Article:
Friday, July 26, 2013
Mafia Princess by Marisa Merico
Marisa Merico, the daughter of one of Italy's most notorious Mafia Godfathers, was dazzled by her father, Emilio DiGiovine. To her e was all-powerful, sophisticated and loving; to the rest of the world he was staggeringly ruthless. Marisa knew her father would do anything for her, but she hadn't expected just how much he would ask for in return. This is the shocking true story of a small-town British girl who became a Mafia Princess.
Synopsis 2 (from a web that hosted a photo album and better describe her than from the book) :
Drugs, guns, money—as the former boss of a powerful Italian mafia clan, Marisa Merico saw all of it. Merico was 22 when she “stepped up” to take over the family business, the ’Ndrangheta—one of the most successful and violent crime syndicates in the world. She felt it was her moral obligation to run the clan, taking direction from her father, who had just been sentenced to prison. Being boss woman was a natural fit for Merico, who grew up playing with guns and watching her family control the Milan drug market during the ’80s.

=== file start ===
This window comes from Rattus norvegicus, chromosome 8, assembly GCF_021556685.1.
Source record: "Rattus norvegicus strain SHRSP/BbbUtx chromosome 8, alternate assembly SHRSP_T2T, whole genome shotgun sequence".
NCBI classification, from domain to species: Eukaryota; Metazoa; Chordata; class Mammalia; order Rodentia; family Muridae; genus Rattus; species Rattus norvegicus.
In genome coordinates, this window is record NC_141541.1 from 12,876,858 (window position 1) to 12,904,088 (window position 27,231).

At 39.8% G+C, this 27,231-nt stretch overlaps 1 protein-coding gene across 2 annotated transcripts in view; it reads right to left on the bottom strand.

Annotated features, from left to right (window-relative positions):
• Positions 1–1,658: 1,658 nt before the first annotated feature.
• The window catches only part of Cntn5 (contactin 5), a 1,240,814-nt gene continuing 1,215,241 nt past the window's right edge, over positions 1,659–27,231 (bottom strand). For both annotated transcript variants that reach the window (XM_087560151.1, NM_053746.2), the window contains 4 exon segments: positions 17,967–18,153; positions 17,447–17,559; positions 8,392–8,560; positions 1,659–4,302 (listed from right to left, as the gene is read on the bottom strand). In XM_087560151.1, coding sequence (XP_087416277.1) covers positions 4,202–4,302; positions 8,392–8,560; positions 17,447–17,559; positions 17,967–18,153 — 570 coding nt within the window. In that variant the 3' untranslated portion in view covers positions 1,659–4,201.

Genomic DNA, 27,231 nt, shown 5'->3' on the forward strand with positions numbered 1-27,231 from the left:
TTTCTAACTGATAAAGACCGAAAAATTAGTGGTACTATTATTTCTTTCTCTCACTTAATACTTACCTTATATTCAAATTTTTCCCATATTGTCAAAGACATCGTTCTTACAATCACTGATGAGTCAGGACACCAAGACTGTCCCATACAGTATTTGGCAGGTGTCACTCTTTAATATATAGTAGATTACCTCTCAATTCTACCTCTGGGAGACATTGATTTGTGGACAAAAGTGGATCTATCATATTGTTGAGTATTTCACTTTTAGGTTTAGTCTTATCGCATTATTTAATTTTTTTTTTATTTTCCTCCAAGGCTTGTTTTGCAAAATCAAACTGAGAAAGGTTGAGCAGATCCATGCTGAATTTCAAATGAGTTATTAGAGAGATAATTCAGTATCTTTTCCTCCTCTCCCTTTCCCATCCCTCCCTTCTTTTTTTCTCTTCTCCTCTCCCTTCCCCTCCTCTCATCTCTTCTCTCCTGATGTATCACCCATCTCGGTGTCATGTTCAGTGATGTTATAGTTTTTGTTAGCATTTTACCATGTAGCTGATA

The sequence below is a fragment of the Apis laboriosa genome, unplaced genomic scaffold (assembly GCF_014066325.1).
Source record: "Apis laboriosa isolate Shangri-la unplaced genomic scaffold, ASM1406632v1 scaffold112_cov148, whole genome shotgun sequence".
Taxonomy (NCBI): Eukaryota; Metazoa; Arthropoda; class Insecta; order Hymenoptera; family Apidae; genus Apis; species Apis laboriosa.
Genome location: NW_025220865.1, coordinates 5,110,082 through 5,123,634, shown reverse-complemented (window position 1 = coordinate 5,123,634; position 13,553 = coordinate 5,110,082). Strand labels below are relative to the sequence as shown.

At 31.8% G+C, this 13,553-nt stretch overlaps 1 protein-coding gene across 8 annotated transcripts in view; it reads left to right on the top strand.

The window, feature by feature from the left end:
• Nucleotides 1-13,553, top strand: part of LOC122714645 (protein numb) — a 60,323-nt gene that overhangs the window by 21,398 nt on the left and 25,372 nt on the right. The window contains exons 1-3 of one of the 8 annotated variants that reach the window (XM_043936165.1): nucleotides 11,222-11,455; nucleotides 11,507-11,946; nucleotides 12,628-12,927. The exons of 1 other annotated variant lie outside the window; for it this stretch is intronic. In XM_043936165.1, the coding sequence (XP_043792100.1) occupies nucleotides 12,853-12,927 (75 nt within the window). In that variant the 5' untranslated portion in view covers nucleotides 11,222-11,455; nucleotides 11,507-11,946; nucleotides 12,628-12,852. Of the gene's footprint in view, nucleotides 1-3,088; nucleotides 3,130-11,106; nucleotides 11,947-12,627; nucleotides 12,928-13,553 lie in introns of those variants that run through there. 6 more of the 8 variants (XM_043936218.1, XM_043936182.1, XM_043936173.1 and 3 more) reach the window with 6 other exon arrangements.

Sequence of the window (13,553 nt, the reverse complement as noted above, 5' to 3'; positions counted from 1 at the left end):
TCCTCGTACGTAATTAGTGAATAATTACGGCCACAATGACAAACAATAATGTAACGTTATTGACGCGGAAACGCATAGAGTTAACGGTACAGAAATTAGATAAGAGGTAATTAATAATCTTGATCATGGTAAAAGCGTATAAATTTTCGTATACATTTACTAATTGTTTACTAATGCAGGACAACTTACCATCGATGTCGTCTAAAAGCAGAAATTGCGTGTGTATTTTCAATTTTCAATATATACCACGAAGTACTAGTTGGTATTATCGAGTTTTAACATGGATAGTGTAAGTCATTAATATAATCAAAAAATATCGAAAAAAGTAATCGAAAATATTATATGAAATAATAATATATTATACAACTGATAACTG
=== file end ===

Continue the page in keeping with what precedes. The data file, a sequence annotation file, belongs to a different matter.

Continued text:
It's a bit different and strange reading the life story of someone whom you have never heard of and still enjoy reading the story. It's even more strange when I googled the author and her images and plenty of news articles about her popped out instantly.
Marisa is currently in her 40s and living in England. Her life story is just so foreign to me. I can't imagine growing up among all the violence and death and at the same time experiencing extreme poverty and extreme wealth during different stages of her life.
Mafia Princess is certainly an engaging read. From the first page when Marisa tells the story of how her mum travelled to work in Italy and fallen in love and how she was born on the kitchen table, it was fourth gear all the way until the last page.
The writing wasn't very polished but very sincere in sharing her great love for her father even when she knew that she shouldn't and the grief she felt when she had to go to jail and leave behind her baby girl, among others.
I read this within a couple of days and at different situations and life experiences that she encountered I tried to imagine how it would be like to be her. I shouldn't have done that. It just make me felt so "meh"! It's sureal to the extreme degree.